I don’t know where the hell to begin with Master X Master. It’s ostensibly a free-to-play MOBA (no, please, keep reading). But the MOBA bit aside, it’s also got some emphasis on solo play, co-op play, a story, an arena mode which lets you just PvP it out, and… oh. Right. Okay, so it’s sort of like Battleborn, the rather decent game that had the misfortune of launching in the exact same week as a Blizzard title.
Speaking of Blizzard titles, Master X Master takes a bit of inspiration from Heroes of the Storm, in that it unites characters from across multiple NCsoft titles (Blade & Soul, Aion, Wildstar, etc.) as playable “Masters” – although it also has some unique originals. These aren’t really characters I’m familiar with so it doesn’t mean much to me, but it is nice to see some City of Heroes characters turn up again.
The fluff aside, there are two big “things” about the way Master X Master plays. Firstly, it’s all very action-y. While standard RTS-style controls are available, played with direct WASD controls is far more advisable, as positioning, jumping, and evasion abilities are all essential. So, too, is aiming your auto-attacks – which, again, is far easier using WASD/mouse rather than mouse-only controls.
Secondly, and more uniquely, you pick two heroes instead of one. At any moment, a flick of the mouse-wheel tags out your current character and switches in your new one, removing crowd-control effects and replacing your health and mana and whatnot with theirs – and, obviously, giving you an entirely new set of abilities.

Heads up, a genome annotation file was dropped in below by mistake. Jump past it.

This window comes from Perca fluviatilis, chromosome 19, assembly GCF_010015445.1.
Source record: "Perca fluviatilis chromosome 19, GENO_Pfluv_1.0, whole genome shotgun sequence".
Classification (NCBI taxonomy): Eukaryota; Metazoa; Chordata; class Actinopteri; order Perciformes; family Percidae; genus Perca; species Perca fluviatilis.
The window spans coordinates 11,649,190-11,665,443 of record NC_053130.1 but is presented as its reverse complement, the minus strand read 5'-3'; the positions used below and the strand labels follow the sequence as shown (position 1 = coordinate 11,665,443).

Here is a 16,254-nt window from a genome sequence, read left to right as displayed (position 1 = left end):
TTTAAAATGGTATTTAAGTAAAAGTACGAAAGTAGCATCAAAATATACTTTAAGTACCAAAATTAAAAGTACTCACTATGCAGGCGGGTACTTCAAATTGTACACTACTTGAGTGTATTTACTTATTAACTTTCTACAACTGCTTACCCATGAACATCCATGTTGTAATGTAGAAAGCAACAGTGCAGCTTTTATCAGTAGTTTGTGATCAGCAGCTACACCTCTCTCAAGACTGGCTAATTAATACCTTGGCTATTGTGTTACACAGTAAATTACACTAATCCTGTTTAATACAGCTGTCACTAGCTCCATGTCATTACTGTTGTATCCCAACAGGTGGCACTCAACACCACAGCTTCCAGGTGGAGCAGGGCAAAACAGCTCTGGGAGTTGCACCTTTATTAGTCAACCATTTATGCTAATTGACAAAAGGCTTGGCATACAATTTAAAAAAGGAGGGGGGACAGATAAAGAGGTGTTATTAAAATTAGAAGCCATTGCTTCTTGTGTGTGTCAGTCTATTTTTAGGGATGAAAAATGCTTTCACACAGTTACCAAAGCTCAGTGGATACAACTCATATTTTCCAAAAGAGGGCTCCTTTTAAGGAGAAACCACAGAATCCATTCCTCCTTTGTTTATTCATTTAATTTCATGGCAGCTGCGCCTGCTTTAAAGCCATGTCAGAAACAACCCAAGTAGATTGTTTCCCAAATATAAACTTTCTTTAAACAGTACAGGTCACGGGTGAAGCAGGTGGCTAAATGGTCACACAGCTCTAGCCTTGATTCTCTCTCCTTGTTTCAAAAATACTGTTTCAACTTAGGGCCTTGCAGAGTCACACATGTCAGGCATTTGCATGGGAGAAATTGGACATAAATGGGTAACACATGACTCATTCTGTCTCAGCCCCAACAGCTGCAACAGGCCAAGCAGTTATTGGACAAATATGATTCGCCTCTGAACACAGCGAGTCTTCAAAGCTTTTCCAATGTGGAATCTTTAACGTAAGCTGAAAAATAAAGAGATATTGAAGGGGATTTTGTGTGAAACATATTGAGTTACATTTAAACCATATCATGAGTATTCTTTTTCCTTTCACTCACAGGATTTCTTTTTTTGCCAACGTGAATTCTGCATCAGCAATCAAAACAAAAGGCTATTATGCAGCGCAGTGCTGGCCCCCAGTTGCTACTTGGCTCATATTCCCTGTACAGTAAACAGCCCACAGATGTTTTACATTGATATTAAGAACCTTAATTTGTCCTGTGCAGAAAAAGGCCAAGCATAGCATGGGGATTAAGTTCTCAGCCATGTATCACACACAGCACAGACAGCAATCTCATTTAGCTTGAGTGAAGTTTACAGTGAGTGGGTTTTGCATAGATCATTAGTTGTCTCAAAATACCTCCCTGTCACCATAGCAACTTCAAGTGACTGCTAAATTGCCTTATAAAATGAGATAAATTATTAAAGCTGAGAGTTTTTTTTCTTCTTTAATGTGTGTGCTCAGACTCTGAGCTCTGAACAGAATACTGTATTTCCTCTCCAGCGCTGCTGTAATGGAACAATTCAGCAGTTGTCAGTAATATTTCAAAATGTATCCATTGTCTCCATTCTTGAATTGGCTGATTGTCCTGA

This isn’t limited, either; you’re not restricted in any way except by which characters you have unlocked. You can combine a close-range assassin with a long-range sniper, or a support with a tank, or anything you like. Wonderfully, this opens the system up for some impressive combinations: you can, for instance, cast an icy slowing shield on yourself with one character, and then immediately tag in a melee bruiser to make use of it. Working out what combinations work best for your playstyle and allow for some impressive tag-in moves is part of the joy. The wealth of properties to draw from also means that there are characters of every shade and colours, from superheroes and cyborg boxers to… sapient cats and a photographer? Huh.
The MOBA side of things is also a little more action-packed than I’m used to, with an emphasis on roaming and objective-taking that possibly surpasses even Heroes of the Storm. The laning phase (the period in which you sit in one lane, hitting creeps and getting experience) lasts about three minutes, because that’s when the absurdly powerful objectives start spawning.
The first of these are a pair of altars at the sides of the map, which – when activated – send an angry, stompy golem-thing down the nearest lane, and if left unchecked they can wreck half of a base. Once one team acquires enough points (from last-hitting or player-killing), a Titan spawns and storms down the middle lane. And should a team acquire enough Titan Shards, from map objectives or killing enemy Titans, then one player can transform into a Titan and becomes entirely capable of murdering the entire enemy team, or the entire enemy base, by themselves.